The EX Factor

With Nana-favourite Countryfile beating The X Factor in ratings recently, TV fan Helen Daly questions whether the show is slowly becoming its own sob story.

26th October 2015

I’m afraid to tell you that this has been bubbling for a good few years now and I think it’s time to just let it out: I’m literally so done with The X Factor.

It’s taken me a while to get to the point of admittance. The X Factor is one of those shows you just can’t avoid; everyone and their neighbour seems to have an opinion on it and you can’t even touch the internet around each episode. ‘You wouldn’t believe this guy…’ I see on a regular basis.

Well, actually I would, because I saw someone basically identical to him on last year’s series. You see, this is the major problem with The X Factor: no longer is it about contestants, but it’s more about characters. Each year, without fail, you’re going to get such clichés like, ‘the slightly-more-inclined-to-rock guy’, ‘the “you-don’t-know-how-good-you-really-are” girl’ and of course, ‘the sob story’.

Yes, I will admit that the infamous ‘sob story’ appears on just about every talent show, but The X Factor has really perfected it. By dedicated a full fifteen minute segment to a sob story on the first audition, you just know that this one is going to end up in the final, crying about how they could never have expected to get that far given the impact that *insert tragedy* has had on their lives.

The X Factor is really that predictable. There hasn’t been a real shock since Calvin Harris burst on stage with a pineapple on his head whilst Jedward performed (words I never thought I’d type). Even with every change of panel, I fail to find any excitement. The latest, Nick Grimshaw, Rita Ora, Cheryl Fernandez-Versini and Simon Cowell, doesn’t seem to be making much of an impact.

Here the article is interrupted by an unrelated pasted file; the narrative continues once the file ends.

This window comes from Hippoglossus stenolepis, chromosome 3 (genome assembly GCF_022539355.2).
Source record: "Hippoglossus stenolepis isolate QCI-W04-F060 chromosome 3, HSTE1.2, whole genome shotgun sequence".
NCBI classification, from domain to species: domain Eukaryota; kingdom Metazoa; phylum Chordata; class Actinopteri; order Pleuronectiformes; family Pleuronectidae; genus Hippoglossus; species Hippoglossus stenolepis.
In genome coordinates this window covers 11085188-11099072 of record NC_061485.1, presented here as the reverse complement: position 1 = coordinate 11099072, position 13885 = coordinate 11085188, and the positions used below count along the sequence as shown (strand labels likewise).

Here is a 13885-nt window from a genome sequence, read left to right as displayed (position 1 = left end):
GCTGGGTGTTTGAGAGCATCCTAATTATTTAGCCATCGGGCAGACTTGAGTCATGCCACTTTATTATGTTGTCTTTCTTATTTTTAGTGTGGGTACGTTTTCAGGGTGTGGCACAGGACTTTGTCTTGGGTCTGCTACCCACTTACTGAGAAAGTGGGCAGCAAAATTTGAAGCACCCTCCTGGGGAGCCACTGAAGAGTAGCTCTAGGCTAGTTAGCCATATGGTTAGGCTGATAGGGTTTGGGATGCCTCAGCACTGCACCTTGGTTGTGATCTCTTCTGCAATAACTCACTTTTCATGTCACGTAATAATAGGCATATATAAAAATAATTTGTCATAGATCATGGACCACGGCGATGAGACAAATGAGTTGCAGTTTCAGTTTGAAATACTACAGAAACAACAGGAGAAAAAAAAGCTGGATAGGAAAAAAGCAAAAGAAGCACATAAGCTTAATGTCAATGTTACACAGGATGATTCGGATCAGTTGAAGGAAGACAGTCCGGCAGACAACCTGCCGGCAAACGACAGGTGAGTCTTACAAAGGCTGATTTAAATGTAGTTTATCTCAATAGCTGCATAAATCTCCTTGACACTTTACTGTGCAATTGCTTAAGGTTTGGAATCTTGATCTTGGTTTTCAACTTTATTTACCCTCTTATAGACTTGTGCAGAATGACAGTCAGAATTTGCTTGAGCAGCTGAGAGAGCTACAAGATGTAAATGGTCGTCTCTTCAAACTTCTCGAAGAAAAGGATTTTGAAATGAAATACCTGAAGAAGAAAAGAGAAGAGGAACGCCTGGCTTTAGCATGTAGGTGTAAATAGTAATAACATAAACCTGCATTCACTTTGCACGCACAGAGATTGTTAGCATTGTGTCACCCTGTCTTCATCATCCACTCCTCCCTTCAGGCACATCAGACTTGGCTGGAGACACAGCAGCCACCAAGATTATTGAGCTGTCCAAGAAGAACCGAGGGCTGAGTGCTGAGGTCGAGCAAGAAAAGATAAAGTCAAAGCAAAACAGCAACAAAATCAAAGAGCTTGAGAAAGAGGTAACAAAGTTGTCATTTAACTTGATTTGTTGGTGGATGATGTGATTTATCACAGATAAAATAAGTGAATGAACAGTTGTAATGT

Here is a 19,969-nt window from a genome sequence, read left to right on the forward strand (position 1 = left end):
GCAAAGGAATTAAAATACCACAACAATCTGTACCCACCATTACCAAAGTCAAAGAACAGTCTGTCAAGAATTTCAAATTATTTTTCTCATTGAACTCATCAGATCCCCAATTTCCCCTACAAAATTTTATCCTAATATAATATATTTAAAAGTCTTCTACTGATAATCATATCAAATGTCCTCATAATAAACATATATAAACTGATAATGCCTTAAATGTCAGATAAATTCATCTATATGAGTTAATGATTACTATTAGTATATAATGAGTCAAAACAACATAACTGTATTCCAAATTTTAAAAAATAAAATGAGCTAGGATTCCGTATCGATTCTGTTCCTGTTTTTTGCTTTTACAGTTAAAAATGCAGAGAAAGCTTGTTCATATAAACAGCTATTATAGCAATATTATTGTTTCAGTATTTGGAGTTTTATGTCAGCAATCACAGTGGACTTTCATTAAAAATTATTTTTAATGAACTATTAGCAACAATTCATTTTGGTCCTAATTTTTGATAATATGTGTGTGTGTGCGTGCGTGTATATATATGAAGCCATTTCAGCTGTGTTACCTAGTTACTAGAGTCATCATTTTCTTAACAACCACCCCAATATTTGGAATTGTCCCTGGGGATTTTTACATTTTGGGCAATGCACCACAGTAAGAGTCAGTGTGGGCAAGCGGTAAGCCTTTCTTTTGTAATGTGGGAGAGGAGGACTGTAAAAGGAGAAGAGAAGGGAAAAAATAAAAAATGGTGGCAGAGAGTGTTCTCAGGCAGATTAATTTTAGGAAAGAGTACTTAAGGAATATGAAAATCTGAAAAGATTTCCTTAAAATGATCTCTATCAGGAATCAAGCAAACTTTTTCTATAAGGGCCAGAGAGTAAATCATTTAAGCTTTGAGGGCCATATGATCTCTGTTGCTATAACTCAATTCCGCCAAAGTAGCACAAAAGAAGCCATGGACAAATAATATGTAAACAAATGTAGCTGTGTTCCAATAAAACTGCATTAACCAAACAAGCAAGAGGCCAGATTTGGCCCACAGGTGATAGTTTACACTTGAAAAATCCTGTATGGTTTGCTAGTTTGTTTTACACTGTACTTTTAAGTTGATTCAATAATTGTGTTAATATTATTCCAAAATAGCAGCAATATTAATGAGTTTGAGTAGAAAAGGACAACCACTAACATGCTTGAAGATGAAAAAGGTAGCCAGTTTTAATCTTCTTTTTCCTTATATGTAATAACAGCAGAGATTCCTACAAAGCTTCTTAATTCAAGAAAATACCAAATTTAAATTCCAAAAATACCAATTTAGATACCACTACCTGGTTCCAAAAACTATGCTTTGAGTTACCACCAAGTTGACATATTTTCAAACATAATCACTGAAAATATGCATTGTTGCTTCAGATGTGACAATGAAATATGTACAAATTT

Each year, without fail, you’re going to get such clichés like, ‘the slightly-more-inclined-to-rock guy’, ‘the “you-don’t-know-how-good-you-really-are” girl’ and of course, ‘the sob story’.

To put it plainly using our Cheryl’s hit, ‘I Don’t Care’. Watching The X Factor these days is like a chore: from the live auditions to bootcamp to judges’ houses, I couldn’t care less who got through because in the end, it’s not up to the judges who go through; it all merely depends on who fits the correct role.

To add insult to all of this injury, Dermot and Peter ‘RACHEL ADADEJI’ Dickson left the show this year. Now, when two staples like that jump ship, the writing is on the wall. Many have come over the years: Nicole Scherzinger, Tulisa and even the man himself, Gary Barlow, but all have failed to give the show any real longevity. The problem is not with the presenters or the judges, but it’s with the extremely dated format. Now, don’t be too sad, X Factor; pretty much every show gets outdated. Look at Deal or No Deal: ace show that got very old, very quickly. It’s just the way that TV works. Sorry X Factor, but you just don't have that certain ‘x factor’ any more.

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